How to Plant Italian Cypress

Once you have decided where to plant your Italian cypress, it’s time to get down to the dirty work.

Italian cypress will typically be sold in containers or balled-and-burlapped (B-and-B). When selecting Italian cypress, look for healthy foliage and a tight, even branching structure. If you will plant your Italian cypress in pairs, at an entry for example, make sure the plants you buy are even and matched.

Check the roots. In a balled-and-burlapped specimen, there should not be any roots exposed and the root ball should feel firm and moist. A plant in a container should not be root-bound with roots circling the container.

Dig a hole that will allow the top of the root ball to sit about 2 inches above the surrounding soil. The hole should be twice as wide as the root ball. If you are planting an Italian cypress that is balled-and-burlapped, untie and completely remove the twine securing the burlap and any non-biodegradable material surrounding the root ball. Cut away the top half of the burlap.

If you are planting an Italian cypress from a container, the planting depth of your hole is the same as above; you want the top of the root ball to sit approximately 2 inches above the surrounding soil. Remove the container and loosen the roots. It is extremely important to tease out any coiled roots. If your hands are not strong enough to do this, you can make several vertical cuts into the root ball with a knife. This may sound drastic, but it will actually stimulate new root growth.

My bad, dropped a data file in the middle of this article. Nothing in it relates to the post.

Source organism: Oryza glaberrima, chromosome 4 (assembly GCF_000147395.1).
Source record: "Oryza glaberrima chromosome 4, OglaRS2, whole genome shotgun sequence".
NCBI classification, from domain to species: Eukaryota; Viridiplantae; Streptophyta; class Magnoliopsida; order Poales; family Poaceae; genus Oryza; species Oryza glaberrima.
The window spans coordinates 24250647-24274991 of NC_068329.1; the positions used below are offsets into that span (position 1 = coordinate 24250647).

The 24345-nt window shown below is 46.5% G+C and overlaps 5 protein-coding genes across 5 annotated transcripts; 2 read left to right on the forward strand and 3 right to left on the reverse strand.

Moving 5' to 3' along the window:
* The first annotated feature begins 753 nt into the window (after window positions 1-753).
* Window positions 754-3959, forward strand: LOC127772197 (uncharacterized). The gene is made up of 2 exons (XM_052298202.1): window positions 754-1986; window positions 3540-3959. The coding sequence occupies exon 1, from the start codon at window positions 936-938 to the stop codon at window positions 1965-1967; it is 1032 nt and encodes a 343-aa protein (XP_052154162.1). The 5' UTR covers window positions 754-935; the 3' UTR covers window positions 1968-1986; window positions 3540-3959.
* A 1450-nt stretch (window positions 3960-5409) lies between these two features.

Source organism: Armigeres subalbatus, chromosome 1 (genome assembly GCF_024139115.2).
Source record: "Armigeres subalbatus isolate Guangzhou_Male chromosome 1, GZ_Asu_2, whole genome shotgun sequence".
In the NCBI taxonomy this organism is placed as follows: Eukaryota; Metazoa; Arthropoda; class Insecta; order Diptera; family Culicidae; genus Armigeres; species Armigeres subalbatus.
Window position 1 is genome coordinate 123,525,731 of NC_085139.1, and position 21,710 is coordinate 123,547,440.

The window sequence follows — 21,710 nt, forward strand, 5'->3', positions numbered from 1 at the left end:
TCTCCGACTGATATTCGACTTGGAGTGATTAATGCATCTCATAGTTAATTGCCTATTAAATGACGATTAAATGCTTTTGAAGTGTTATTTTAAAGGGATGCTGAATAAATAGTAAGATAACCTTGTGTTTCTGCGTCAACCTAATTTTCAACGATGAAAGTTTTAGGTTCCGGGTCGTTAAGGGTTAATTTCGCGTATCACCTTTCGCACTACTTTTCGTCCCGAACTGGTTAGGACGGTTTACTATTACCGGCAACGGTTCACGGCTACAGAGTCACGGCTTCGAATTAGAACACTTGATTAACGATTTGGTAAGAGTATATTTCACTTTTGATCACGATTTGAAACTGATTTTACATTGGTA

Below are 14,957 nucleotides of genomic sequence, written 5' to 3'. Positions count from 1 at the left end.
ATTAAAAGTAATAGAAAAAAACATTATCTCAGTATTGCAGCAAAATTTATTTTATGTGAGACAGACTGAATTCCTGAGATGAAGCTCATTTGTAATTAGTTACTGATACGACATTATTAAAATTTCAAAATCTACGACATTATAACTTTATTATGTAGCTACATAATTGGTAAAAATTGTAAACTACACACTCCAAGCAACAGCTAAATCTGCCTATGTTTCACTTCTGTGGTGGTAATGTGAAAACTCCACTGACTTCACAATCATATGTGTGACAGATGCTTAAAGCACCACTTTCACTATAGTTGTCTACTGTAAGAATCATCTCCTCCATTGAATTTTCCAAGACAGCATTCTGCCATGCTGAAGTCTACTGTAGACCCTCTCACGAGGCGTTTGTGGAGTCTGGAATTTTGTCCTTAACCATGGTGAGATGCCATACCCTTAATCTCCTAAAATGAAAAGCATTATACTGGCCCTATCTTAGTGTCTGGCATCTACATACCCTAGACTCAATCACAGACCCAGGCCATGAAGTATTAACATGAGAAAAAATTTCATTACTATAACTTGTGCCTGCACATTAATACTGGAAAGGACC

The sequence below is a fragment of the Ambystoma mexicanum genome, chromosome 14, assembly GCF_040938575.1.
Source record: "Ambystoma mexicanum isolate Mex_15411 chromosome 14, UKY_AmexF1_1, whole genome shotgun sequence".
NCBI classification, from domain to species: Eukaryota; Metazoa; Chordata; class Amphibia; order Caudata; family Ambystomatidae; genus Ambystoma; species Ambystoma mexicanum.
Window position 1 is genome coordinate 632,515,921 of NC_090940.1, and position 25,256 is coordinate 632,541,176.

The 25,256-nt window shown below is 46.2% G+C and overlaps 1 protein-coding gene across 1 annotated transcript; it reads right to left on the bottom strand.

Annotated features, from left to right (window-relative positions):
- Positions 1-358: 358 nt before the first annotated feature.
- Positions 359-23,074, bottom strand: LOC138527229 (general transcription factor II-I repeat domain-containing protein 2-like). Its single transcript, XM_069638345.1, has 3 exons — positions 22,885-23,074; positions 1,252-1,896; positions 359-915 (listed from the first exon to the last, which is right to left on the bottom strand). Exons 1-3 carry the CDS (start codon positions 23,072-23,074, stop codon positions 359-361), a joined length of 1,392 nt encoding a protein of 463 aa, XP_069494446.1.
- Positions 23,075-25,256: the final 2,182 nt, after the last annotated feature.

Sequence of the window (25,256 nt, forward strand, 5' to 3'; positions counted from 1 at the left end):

Once your Italian cypress is in place and at the proper depth, fill the hole with soil to within about four inches from the top and water gently. Then, continue filling the planting hole with soil, firming the soil as you go. Cover the area around the base of the tree with 2 to 3 inches of mulch, but avoid burying the trunk where it meets the ground.

Even though Italian cypress trees do well in dry, sunny sites, they still need regular watering during their first year of growth or until the roots get deep enough to get the tree through dry periods. Once established, Italian cypress will need very little irrigation.

Ecco! (That’s Italian for “there it is!”)

If you have any questions on how to plant Italian cypress or any other garden topic, let us know. We want to hear about your gardening and landscaping experience.

{ 61 comments… read them below or add one }

Lori October 19, 2014 at 2:09 pm

Hi! How much distance do you need between the foundation of the house as compared to where you will plant the Italian Cypress? Does this tree have issues with a home’s foundation? My elevation is approximately 3300 feet above sea level and I live in Cottonwood, Arizona (Verde Valley). Would Italian Cypress do well in my area? Many thanks! Autumn blessings to you and yours!

Lori

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Steve October 27, 2014 at 9:43 pm

I have 5 italian cypress on my property and some tall specimens are near the windmill gardens on cornville road. They do well, if watered during the first year and dry spells in May and June here in Cottonwood area.

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Eric Carey September 7, 2014 at 8:55 pm

Hi: I really like the tall thin shape of the IC. Will this tree grow in zone 6?

Eric

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Cheryl September 3, 2014 at 9:50 am